Some Python-Based script to make G'MIC scripting easier

I have decided to learn Python a bit to aid in speeding up coding in the G’MIC language, but I want to share these script.

These scripts utilize your clipboard, so all you need to do is copy your g’mic code snip and then execute script, and finally you will see the output.

Find Unique Arguments in dynamic gui arguments
import pyperclip as pc
import re
import numpy as np

# Copy u lines used for dynamic gui before executing!
# This file is to output all unique end arguments in u {$1}\.... series

def listToString(s):
    str1=""
    
    for ele in s:
        str1+=ele
    return str1

gmic_str_paste=pc.paste()
gmic_str=str(gmic_str_paste)
Lines=gmic_str.splitlines()

string_element=[]

for t in Lines:
    current_string=t.split('"')
    if len(current_string)==3:
        bracket_str=current_string[2]
        if len(bracket_str)>2:
            extracted_str=re.findall(r'\{.*?\}', bracket_str)
            string_element.append(str(extracted_str))

uniq_set=set([element for element in string_element if string_element.count(element)>1])
arr_uniq_set=list(uniq_set)

ordered_element=[]
position=[]

for i in arr_uniq_set:
    set_str=str(i)
    m=0
    for j in string_element:
        m=m+1
        if i==j:
            break
    position.append(m)
    
position.sort()

for i in position:
    ordered_element.append(string_element[i])
    
result=str(ordered_element)

result=re.sub('\[','',result)
result=re.sub(']','',result)
result=re.sub('\"','',result)
result=re.sub('\'','',result)
result=re.sub(' ','',result)
result=re.sub(',','',result)

print(result)
Increment all numbers next to '$'
import pyperclip as pc

#Copy codes contain $number before executing!

a = pc.paste()
sa=str(a)
b=""
tn=''

temp_num=0
increment_num=int(input("Insert Number: "))
max_num=int(input("Increment Number Equal or Greater than: "))

print('')

skip_digit=bool(True)

p=0
q=1
for c in sa:
    if c=='$':
        b=b+c
        skip_digit=bool(True)
        if a[p+q].isdigit():
            while a[p+q].isdigit():
                tn=tn+a[p+q]
                q=q+1
            if int(tn) >= max_num:
                temp_num=int(tn)+increment_num
            else:
                temp_num=int(tn)
            b=b+str(temp_num)
            tn=""
            q=1
    else:
        if not c.isdigit():
            skip_digit=bool(False)
        if c.isdigit():
            if not skip_digit:
                b=b+c
        else:
            b=b+c
    p=p+1
print(b)
Replace if,elif statement with arg-style code
import pyperclip as pc

#Copy just the if elif portion of your code before executing!

a = pc.paste()
sa=str(a)
vs=sa.splitlines()
b=[]
m=bool(False)

for c in vs:
    init_pos=c.find("if ")+2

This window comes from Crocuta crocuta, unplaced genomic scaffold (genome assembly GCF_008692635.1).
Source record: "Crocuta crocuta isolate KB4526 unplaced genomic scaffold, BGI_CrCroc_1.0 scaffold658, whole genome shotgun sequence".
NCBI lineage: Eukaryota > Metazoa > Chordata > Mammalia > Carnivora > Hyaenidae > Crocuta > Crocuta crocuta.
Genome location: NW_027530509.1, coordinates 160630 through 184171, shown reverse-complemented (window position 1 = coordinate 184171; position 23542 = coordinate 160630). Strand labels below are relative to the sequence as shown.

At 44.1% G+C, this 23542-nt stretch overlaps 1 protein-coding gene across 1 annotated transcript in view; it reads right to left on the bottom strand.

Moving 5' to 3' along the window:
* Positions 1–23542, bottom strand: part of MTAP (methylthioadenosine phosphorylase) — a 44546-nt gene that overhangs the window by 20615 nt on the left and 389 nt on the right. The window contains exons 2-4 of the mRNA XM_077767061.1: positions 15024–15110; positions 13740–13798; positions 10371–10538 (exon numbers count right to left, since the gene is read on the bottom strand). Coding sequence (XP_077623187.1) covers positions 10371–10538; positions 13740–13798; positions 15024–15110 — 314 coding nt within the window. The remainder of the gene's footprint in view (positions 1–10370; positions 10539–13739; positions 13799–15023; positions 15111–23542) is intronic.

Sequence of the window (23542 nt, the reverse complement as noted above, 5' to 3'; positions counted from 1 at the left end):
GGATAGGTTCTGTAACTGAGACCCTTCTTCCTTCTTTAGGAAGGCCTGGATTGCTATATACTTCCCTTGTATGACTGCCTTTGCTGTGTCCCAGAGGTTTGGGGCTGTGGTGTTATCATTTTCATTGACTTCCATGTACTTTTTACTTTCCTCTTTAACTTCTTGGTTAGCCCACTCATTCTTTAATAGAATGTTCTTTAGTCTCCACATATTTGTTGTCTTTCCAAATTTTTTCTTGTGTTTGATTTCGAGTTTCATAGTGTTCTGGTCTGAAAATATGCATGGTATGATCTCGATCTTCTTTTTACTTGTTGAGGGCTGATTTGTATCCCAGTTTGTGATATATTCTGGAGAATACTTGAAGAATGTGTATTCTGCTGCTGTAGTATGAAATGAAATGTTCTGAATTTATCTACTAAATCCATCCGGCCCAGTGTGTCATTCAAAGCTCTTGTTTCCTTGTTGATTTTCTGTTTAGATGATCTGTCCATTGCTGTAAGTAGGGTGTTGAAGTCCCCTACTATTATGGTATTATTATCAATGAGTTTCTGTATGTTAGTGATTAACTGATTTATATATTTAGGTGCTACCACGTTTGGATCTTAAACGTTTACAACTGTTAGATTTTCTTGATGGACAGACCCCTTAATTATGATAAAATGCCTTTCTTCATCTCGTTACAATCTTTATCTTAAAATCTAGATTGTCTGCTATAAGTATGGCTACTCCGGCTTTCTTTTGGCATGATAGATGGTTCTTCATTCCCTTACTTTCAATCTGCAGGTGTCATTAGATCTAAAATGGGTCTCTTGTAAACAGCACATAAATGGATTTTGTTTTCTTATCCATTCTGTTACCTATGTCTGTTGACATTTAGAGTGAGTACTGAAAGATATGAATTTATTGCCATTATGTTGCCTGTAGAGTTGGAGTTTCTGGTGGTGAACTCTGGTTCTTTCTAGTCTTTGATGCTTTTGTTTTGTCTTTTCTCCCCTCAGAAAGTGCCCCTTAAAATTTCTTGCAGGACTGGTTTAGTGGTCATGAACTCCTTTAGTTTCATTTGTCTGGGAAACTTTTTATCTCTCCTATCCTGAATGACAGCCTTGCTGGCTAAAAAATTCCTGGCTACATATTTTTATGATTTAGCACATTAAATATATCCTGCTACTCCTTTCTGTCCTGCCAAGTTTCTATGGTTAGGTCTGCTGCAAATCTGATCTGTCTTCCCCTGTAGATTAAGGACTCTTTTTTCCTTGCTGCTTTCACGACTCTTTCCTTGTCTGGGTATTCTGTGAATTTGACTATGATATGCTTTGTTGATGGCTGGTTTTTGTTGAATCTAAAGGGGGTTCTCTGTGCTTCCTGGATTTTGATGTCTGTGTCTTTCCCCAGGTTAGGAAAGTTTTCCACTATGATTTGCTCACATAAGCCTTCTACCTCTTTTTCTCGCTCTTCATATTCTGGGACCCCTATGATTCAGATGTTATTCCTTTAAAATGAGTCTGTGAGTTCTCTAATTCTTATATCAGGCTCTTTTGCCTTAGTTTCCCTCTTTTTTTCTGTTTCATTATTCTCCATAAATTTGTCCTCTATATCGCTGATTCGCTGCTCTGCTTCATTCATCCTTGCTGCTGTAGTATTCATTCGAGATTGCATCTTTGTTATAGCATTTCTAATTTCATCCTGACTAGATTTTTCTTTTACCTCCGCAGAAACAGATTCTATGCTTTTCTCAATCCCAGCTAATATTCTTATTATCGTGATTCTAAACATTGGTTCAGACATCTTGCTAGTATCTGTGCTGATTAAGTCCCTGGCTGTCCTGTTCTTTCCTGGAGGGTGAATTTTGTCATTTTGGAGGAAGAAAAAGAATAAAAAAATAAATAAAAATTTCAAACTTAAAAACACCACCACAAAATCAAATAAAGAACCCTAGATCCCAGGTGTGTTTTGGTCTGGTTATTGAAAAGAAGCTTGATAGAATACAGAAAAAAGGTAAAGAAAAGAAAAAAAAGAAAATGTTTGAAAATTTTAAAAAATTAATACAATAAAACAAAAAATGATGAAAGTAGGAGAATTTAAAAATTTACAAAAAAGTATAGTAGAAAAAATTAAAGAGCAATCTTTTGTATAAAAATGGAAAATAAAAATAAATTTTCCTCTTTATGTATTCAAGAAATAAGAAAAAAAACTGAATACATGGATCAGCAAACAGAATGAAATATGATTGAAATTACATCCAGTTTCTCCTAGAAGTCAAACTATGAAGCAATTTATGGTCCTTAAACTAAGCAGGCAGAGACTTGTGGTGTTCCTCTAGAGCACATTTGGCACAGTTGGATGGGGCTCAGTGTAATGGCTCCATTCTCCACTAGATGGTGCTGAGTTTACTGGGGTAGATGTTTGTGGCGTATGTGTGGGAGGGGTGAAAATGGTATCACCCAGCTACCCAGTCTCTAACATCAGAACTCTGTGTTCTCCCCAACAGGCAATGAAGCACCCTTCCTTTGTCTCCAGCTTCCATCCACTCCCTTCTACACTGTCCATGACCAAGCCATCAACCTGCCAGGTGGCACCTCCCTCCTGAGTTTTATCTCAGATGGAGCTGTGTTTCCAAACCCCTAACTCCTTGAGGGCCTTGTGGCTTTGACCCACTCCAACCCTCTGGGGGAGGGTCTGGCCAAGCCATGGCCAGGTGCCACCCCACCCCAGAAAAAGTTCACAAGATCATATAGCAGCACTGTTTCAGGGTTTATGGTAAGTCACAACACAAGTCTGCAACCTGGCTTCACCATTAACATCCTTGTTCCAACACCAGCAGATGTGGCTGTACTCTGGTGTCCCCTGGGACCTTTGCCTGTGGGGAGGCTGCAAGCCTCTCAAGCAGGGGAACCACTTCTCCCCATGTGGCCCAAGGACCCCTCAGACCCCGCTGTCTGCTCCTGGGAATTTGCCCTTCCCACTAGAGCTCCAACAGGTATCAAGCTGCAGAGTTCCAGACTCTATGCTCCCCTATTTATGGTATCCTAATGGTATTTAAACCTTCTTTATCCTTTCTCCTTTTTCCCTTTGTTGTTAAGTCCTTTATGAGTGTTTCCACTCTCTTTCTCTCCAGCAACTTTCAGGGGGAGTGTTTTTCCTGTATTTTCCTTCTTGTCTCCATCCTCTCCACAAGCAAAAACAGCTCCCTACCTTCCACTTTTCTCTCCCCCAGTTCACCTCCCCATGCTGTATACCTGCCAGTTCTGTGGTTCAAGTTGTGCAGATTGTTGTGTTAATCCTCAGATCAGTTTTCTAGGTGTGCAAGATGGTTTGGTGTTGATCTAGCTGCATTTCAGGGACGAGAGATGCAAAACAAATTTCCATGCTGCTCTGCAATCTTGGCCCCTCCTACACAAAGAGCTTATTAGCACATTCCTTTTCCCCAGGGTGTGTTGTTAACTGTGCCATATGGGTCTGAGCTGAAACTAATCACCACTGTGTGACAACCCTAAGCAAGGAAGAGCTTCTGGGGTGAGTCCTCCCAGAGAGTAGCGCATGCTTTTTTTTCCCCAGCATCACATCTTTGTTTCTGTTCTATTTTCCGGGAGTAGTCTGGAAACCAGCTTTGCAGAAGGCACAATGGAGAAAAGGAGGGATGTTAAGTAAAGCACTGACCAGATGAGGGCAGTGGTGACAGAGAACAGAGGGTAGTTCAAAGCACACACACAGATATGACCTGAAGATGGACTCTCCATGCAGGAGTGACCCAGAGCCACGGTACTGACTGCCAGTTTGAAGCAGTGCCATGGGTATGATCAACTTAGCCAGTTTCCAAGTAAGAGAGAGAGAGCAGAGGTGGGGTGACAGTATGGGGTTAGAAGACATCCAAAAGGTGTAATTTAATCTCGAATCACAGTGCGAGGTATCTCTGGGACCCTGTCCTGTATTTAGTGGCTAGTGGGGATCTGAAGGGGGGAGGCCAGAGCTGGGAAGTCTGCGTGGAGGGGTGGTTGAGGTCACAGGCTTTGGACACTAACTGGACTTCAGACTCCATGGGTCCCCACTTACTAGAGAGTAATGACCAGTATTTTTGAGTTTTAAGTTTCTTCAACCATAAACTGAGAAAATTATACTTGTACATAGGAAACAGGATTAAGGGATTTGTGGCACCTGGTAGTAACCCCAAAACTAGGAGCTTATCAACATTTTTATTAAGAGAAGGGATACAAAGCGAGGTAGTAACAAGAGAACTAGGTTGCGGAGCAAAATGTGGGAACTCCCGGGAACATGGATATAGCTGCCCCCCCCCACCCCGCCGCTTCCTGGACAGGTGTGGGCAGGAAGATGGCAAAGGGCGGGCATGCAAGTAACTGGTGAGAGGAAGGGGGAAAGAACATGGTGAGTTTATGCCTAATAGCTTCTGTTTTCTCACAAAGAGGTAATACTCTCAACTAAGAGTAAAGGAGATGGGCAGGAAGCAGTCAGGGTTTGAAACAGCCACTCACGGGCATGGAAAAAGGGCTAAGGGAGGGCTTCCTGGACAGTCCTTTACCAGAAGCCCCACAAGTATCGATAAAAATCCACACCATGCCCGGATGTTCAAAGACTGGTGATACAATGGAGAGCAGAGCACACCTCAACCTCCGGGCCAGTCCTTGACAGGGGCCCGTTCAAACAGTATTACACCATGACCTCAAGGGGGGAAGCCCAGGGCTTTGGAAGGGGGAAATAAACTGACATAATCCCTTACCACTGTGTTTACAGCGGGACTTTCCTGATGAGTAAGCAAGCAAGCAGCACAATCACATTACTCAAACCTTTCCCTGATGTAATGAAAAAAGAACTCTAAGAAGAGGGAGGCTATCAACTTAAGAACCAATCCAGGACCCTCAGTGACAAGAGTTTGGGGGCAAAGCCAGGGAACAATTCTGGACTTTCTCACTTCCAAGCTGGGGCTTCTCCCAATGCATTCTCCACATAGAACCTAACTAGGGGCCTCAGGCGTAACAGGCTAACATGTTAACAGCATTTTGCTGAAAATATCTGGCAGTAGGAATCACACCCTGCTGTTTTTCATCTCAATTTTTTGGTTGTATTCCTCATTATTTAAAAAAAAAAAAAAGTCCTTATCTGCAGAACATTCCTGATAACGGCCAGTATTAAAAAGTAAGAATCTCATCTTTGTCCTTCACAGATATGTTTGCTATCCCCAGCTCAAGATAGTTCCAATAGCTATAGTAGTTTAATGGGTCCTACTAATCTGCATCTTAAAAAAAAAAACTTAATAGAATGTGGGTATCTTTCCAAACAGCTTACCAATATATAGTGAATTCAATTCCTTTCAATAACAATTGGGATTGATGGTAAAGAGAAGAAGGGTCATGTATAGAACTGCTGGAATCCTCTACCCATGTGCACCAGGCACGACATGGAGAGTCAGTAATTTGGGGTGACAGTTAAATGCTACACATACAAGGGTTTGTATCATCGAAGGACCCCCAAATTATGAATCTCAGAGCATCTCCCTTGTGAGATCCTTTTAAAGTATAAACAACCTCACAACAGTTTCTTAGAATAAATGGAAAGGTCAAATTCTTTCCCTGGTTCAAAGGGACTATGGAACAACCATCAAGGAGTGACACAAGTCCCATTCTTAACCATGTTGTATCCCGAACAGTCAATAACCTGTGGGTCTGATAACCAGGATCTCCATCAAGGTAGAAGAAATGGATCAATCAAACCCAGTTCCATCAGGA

if init_pos!=-1 or test_end!=-1:
        end_pos=len(c)
        cut_after_if=c[init_pos:end_pos:1]
        start_eq_pos=cut_after_if.find("==")
        if start_eq_pos != -1:
            eq_string=cut_after_if[start_eq_pos:len(cut_after_if):1]
            space_string_pos=eq_string.find(" ")
            if space_string_pos != -1:
                after_init_space=eq_string[space_string_pos:len(eq_string):1]
                append_str=after_init_space.lstrip()
                b.append(append_str)
        else:
            m=bool(True)
            print("Invalid!")
            break            
    else:
        m=bool(True)
        print("Invalid!")
        break
    
if not m:
    init_end_str=""
    for i in b:
        init_end_str=init_end_str+i+","
    init_end_str=init_end_str[0:len(init_end_str)-1:1]
    print("Replace $existing_variable with a existing variable to make it work.\n")
    print("${arg\ $existing_variable,"+init_end_str+"}")

I had improve 'Increment all numbers next to ‘$’. Now, you can define which numbers equal to or greater than to increment. This is much easier than manual edit. :slight_smile:

When you write a command with a lot of arguments, a good practice is to name them before everything else, then use only the named arguments later in the code, so you are sure you won’t miss something. And you finally add a new argument in your command, it’s not a problem, you’ll be able to insert it at any place you want.

For instance:

foo :  skip "${1=0},${2=10},${3=xy}"
  smoothness,sharpness,axes=${1-3}
  blur $smoothness
  sharpen $sharpness
  mirror $axes

Now imagine I want to insert a new argument angle just before axes, then I only had to complete the two first lines of code and eventually add a few new lines, but I don’t have to “shift” the argument numbers in all lines of code that would need it:

foo : skip "${1=0},${2=10},${3=0},${4=xy}"
  smoothness,sharpness,angle,axes=${1-4}
  blur $smoothness
  sharpen $sharpness
  rotate $angle
  mirror $axes
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